Thanksgiving is a time when family and friends of all generations gather. I look forward to this event; it is a time of joy and gratitude. But I’m also a little apprehensive. I remember past Thanksgivings when I was young. After the meal, discussions of serious issues sometimes turned into heated debate.
In preparation for our family celebration, I have been thinking about potential hot button issues, specifically: how I should respond if one of the younger members of our table should use the phrase that is growing in popularity to express their dissatisfaction with my generation.
What if someone pops off with, “OK boomer?”
I could respond:
I sense your frustration, but you might want to wait until your generation has actually solved some of the world’s problems before you make the flippant, condescending remark, “OK boomer.”
Or: You want to blame us for climate change, well, it was the baby-boomer generation that called for action to stop the destruction of natural habitats, endangered species, and air and water pollution. Just 50 years ago you couldn’t see the Hollywood sign because of air pollution and Lake Erie would catch on fire. The boomers cleaned that up —you’re welcome.
Or: You want to blame us for prejudice and inequality, well, it was the baby-boomer generation that solidified civil rights and equal opportunity for women. We can all agree that the job is not finished. But don’t discount the progress our generation made and the hard work it took to make it —again you’re welcome.
Or: You want to blame us for all the ills in government and society, well, baby-boomers do more than just whine about it. As a percentage, boomers vote more and volunteer more than millennials or gen Z. It was the boomers who demonstrated in numbers and demanded the end of the Vietnam War, a war in which almost 60,000 of our generation gave their lives. You might want to thank us for eliminating polio and winning the cold war, which could have escalated into world obliteration — again you’re welcome.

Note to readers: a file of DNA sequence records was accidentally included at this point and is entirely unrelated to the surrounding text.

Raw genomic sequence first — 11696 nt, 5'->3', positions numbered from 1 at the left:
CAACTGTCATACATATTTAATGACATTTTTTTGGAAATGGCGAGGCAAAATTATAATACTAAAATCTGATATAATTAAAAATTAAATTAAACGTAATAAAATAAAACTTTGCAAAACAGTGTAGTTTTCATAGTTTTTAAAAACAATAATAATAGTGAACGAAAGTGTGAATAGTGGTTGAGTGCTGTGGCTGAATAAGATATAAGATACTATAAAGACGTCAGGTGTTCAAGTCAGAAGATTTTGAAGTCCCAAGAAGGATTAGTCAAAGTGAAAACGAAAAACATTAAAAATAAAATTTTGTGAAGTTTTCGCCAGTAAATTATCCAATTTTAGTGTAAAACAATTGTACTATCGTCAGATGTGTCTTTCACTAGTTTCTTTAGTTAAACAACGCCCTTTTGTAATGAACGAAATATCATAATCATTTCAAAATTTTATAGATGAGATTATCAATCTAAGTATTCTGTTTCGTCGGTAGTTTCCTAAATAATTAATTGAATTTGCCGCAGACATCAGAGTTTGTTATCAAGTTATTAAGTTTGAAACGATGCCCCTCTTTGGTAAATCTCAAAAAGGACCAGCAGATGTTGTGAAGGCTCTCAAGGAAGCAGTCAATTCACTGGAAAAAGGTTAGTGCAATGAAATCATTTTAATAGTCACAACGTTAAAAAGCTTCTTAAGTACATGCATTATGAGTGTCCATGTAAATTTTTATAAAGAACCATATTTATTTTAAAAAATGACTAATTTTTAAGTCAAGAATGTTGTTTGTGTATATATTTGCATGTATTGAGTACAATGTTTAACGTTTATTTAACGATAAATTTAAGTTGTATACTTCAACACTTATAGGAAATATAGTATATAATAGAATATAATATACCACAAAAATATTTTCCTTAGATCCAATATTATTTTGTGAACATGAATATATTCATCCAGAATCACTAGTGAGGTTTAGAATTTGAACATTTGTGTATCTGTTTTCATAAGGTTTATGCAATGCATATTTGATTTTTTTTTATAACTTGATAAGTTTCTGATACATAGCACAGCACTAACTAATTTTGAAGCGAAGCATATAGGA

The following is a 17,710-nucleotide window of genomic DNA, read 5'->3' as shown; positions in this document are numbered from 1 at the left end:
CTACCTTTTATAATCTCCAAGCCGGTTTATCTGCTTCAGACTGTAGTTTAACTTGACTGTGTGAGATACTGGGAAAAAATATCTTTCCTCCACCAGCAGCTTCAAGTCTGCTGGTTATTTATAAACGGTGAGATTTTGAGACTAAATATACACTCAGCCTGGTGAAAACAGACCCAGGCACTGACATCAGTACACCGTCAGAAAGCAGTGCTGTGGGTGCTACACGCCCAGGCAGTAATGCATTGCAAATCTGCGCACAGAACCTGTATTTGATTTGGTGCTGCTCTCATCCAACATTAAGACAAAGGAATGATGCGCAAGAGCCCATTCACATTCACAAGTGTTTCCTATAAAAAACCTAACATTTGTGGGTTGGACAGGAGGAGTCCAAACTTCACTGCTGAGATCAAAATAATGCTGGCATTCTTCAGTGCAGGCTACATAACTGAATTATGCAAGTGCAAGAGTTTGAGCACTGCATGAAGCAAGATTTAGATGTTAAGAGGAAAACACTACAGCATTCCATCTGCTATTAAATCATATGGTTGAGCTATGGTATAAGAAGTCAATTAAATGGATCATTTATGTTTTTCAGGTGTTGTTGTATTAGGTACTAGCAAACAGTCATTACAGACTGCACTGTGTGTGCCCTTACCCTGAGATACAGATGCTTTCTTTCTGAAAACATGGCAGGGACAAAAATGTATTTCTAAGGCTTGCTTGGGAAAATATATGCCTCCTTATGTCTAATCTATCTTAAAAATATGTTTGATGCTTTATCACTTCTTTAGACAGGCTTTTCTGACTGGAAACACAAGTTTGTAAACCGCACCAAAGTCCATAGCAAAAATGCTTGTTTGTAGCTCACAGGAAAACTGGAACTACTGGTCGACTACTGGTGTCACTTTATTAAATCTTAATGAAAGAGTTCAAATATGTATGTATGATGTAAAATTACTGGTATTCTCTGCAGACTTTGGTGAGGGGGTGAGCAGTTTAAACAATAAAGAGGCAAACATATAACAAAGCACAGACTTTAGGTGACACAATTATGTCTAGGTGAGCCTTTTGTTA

Or: You want to say we don’t do anything to fix the problem, well, put your money where your mouth is. Boomers give much more money to charity than your generation. This is even more significant when you consider that we are not borrowing to give, but giving after years of hard work from debt free net worth. Yeah, you’re welcome.
Before sneering at baby-boomers’ contributions to society, you should stop playing on your cell phone and take a long hard look at your own level of maturity and responsibility. Perhaps you do that from your safe space after you’ve checked your trigger warnings. If you really want to make things better, instead of dismissing baby-boomers you will find it much more productive to work with them. Oh wait, that requires “work” and too often you are busy indulging yourself because, well in the language of your tweeted philosophy: “YOLO.”
Despite some major, often difficult, disagreements with our predecessors, “The Greatest Generation,” most baby-boomers acknowledge that our accomplishments and advancements were made while standing on the shoulders of those who went before. Nevertheless, the baby-boomer generation has its problems and we are far, far from perfect. You will inherit our flawed and unfinished work. While we haven’t given up yet, we must begin to pass the torch to those who follow. In doing so, we wish you all the best. Your generation will have its own unique set of world and societal problems. However, from experience that you don’t have yet, we can assure you that it’s going to take a lot more to address those serious issues than a smart-ass response like “OK boomer.”
Or I could smile and respond:
How would you like to join me in another piece of pumpkin pie? By the way, there is an interesting op-ed that I tore out of the paper. I’d like you to take it home to read. No wait, I’ll just text you the link.
Drew Bennett retired from U.S. Marine Corps as a colonel after 30 years and retired from Missouri State University-West Plains as chancellor after 11 years. His email is email@example.com.